The Tide Is Turning
Andrew and I stood on the roof watching planes fly through the clouds overhead like something out of a Tarantino film. “Man, what an amazing, relentless city,” he said.
I woke before the alarm this morning, slipped into my running clothes, strapped my iPod to my bicep, and ran for the gym. This morning was my first of six pre-marathon personal training sessions. How Yuppy, right? How New York City, hmmm?
I have run five New York City Marathons, five New York City Triathlons, four dozen half-marathons, and as many smaller races, with nary an iota of sensible training. I simply pointed myself forward, told myself (like “The Little Engine That Could”) that I could do it, and kept doing it until I was done. But as I passed my thirty-fourth birthday a few weeks ago, it was apparent to me that my stubbornness in the face of endurance did not scale. I have been sore. I have been injury prone. And I have loathed my workouts.
I have played guitar for fifteen years. Perhaps not surprisingly, I have never had a lesson. I’ve simply strummed the familiar chords, told myself (like “The Little Engine That Could”) that I could do it. Ten records later, I have. I’ve sung my heart out.
But. But, but, but. But I have hit a plateau. I have run my best marathon. I have made my best record. (You haven’t heard it yet, but trust me.) And nothing will help me grow stronger like saying, “I need help.”
I need help.
The trainer was great. I learned a lot, like how to breath properly, how to stand properly, how to run properly, and how to stretch properly.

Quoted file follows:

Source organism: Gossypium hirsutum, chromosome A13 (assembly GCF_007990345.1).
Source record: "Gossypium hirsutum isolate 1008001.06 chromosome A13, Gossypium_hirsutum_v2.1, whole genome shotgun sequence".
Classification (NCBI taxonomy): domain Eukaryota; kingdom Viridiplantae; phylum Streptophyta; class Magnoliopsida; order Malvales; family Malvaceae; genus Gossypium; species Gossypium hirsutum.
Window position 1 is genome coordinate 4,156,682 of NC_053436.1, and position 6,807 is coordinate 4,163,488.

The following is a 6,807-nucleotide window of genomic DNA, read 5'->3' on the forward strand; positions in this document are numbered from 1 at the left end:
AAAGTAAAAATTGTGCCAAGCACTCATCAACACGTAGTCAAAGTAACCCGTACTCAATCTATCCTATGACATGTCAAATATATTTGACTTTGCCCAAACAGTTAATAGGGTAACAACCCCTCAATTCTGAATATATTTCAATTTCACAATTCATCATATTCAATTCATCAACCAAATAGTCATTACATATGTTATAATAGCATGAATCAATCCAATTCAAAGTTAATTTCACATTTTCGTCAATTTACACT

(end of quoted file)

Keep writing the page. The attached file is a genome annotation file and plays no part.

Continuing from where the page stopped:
I went for a quick run afterwards. The sky was deep blue. The air was clear. Turning north on Central Park West, Bono sang to me:
You can stash
And you can seize
In dreams begin responsibilities
And I can love
And I can love
And I know that the tide is turning ’round
So don’t let the bastards grind you down”
Right there and then, passing commuters and tourists, bankers and dog walkers, I nearly cried when he sang, “I know that the tide is turning ’round.” I’d never felt so alive. And I’d never felt so Hell-bent on growing stronger.
Andrew is in town to rock Katie Curic’s socks off. He plays keyboards in World Leader Pretend. The band is performing on The Today Show Friday morning. But first, later today, MTV News — aka yours truly is interviewing the band.
First, though, I interviewed my cousin. We’ve been talking music ever since I gave him his first guitar in 1990. So we repaired to my favorite UWS pub, The Dead Poet after work (MTV for me, rehearsal for him). There, bathed in neon and bad jukebox music, we discussed the art, the show, and the business with unparalleled fervor. Having been on the road with a Major Label Act for nearly six months, Andrew is witnessing the tension between art and commerce first hand.
“All of my friends have lost their imagination,” he said. “I don’t want to lose mine. I don’t want to stop imagining that we’re rock stars.”
“Remember, dude,” I said, putting my hands together like a closed book, “Imagination doesn’t have to be limited to one vision. It takes a lot of imagination,” I said, opening them slowly until they were wide open, “That it takes a lot of imagination to hold on to hyphenates: rock star, writer, film director, dude who video tapes depositions, husband, father, friend. That’s it, I think. That’s growing up.”
He looked at me a little puzzled, took a long pull on his Harp, and looked out the window at the young blonde that had captured his attention moments prior.
“Yeah, I hear ya’,” he said.
It hurts a little bit, all of this growing. I’m sore. I get teary-eyed. But I know that the tide is turning around. The growing pains are evidence.